Deputy Program Scientist, NASA HQ
    Washington, DC
  • Denise Buckner
    Student Collaborator, University of Florida
    Gainesville, FL
  • Fred Calef III
    Mapping Specialist, NASA/JPL
    Pasadena, CA
  • Alyssa Deardorff
    Systems Engineer, NASA/JPL
    Pasadena, CA
  • Kenneth Farley
    Project Scientist, Caltech
    Pasadena, CA
  • Phylindia Gant
    Mars 2020 Student Collaborator, University of Florida
    Gainesville, FL
  • Brad Garczynski
    Student Collaborator, Purdue University
    West Lafayette, IN
  • Erin Gibbons
    Student Collaborator, McGill University
    Montreal, Canada
  • Michael Hecht
    Mars Oxygen In-Situ Resource Utilization Experiment (MOXIE) Principal Investigator, Massachusetts Institute of Technology
    Westford, MA
  • Louise Jandura
    Chief Engineer for Sampling & Caching, NASA/JPL
    Pasadena, CA
  • Bavani Kathir
    Student Collaborator on Mastcam-Z, Western Washington University
  • Lydia Kivrak
    Student Collaborator, University of Florida
    Gainesville, FL
  • Rachel Kronyak
    Systems Engineer, NASA/JPL
    Pasadena, CA
  • Steven Lee
    Perseverance Deputy Project Manager, NASA/JPL
    Pasadena, CA
  • An Li
    Student Collaborator on PIXL, University of Washington
  • Justin Maki
    Imaging Scientist and Mastcam-Z Deputy Principal Investigator, NASA/JPL
  • Sarah Milkovich
    Assistant Science Manager, NASA/JPL
    Pasadena, CA
  • Eleanor Moreland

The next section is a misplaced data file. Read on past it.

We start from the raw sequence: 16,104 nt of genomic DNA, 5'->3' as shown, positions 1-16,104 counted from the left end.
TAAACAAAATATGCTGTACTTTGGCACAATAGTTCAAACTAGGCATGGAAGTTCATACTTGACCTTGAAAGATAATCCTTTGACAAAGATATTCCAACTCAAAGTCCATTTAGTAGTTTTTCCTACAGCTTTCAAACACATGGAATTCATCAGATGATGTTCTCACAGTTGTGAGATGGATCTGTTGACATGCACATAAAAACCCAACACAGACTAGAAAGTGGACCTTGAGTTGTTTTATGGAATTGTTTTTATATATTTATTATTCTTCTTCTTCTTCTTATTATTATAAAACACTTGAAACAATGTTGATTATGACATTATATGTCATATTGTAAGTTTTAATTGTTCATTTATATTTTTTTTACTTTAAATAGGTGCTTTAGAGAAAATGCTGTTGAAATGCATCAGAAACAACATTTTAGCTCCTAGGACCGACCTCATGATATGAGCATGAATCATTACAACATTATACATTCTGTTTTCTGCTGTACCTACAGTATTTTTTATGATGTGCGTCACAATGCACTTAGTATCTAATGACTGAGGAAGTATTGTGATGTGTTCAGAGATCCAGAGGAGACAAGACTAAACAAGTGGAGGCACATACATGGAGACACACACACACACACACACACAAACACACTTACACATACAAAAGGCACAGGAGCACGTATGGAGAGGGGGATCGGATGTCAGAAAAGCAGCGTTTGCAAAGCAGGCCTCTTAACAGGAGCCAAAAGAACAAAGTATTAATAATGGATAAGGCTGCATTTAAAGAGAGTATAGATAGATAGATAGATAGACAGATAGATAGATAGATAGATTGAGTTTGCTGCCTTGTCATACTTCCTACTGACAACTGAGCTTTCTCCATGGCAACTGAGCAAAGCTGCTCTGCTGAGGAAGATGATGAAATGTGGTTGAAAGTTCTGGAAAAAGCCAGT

Ph.D. Student, Rice University
    Houston, Texas
  • Matt Muszynski
    Vehicle Systems Engineer, NASA/JPL
    Pasadena, CA
  • Claire Newman
    Atmospheric Scientist, Aeolis Research
    Altadena, CA
  • Avi Okon
    Sampling Operations Deputy Lead, NASA/JPL
    Pasadena, CA
  • Pegah Pashai
    Vehicle Systems Engineer Lead, NASA/JPL
    Pasadena, CA
  • David Pedersen
    Co-Investigator, PIXL Instrument, Technical University of Denmark (DTU)
    Copenhagen, Denmark
  • Eleni Ravanis
    Student Collaborator, University of Hawaiʻi at Mānoa
    Honolulu, HI
  • Kathryn Stack
    Deputy Project Scientist, NASA/JPL
    Pasadena, CA
  • Vivian Sun
    Science Operations Systems Engineer, Staff Scientist, NASA/JPL
    Pasadena, CA
  • Iona (Brockie) Tirona
    Sampling Engineer, NASA/JPL
    Pasadena, CA
  • Jennifer Trosper
    Project Manager, NASA/JPL
    Pasadena, CA
  • Vandi Verma
    Chief Engineer for Robotic Operations, NASA/JPL
    Pasadena, CA
  • Rick Welch
    Deputy Project Manager, NASA/JPL
    Pasadena, CA
  • Roger Wiens
    Principal Investigator, SuperCam / Co-Investigator, SHERLOC instrument, Purdue University
    West Lafayette, IN

Tools on the Perseverance Rover+

The Perseverance rover has tools to study the history of its landing site, seek signs of ancient life, collect rock and soil samples, and help prepare for human exploration of Mars. The rover carries:


CAMERAS & SPECTROMETERS
GROUND-PENETRATING RADAR
ENVIRONMENTAL SENSORS
TECHNOLOGY DEMO
SAMPLE COLLECTION

Where is the Rover?

Image of a rover pin-point at Perseverance's location on Mars, Jezero Crater

View Map ›